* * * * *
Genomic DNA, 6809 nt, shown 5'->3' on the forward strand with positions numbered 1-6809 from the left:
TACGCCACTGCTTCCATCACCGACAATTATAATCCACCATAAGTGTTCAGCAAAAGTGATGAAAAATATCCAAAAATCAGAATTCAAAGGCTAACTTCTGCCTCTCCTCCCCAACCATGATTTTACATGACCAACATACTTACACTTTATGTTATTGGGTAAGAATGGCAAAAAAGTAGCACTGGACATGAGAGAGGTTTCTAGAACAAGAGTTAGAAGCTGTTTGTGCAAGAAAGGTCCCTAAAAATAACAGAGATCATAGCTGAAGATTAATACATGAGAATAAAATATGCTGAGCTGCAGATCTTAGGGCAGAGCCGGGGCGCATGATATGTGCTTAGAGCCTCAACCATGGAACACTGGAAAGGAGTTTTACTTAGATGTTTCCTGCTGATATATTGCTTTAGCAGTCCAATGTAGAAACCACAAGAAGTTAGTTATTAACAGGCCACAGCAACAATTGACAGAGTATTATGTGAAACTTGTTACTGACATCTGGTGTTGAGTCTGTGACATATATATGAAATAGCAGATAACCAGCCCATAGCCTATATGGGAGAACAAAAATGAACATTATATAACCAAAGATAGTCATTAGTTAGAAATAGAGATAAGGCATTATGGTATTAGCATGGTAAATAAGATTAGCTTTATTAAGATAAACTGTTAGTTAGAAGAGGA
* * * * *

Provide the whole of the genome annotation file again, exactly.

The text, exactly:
Genomic DNA, 6809 nt, shown 5'->3' on the forward strand with positions numbered 1-6809 from the left:
TACGCCACTGCTTCCATCACCGACAATTATAATCCACCATAAGTGTTCAGCAAAAGTGATGAAAAATATCCAAAAATCAGAATTCAAAGGCTAACTTCTGCCTCTCCTCCCCAACCATGATTTTACATGACCAACATACTTACACTTTATGTTATTGGGTAAGAATGGCAAAAAAGTAGCACTGGACATGAGAGAGGTTTCTAGAACAAGAGTTAGAAGCTGTTTGTGCAAGAAAGGTCCCTAAAAATAACAGAGATCATAGCTGAAGATTAATACATGAGAATAAAATATGCTGAGCTGCAGATCTTAGGGCAGAGCCGGGGCGCATGATATGTGCTTAGAGCCTCAACCATGGAACACTGGAAAGGAGTTTTACTTAGATGTTTCCTGCTGATATATTGCTTTAGCAGTCCAATGTAGAAACCACAAGAAGTTAGTTATTAACAGGCCACAGCAACAATTGACAGAGTATTATGTGAAACTTGTTACTGACATCTGGTGTTGAGTCTGTGACATATATATGAAATAGCAGATAACCAGCCCATAGCCTATATGGGAGAACAAAAATGAACATTATATAACCAAAGATAGTCATTAGTTAGAAATAGAGATAAGGCATTATGGTATTAGCATGGTAAATAAGATTAGCTTTATTAAGATAAACTGTTAGTTAGAAGAGGA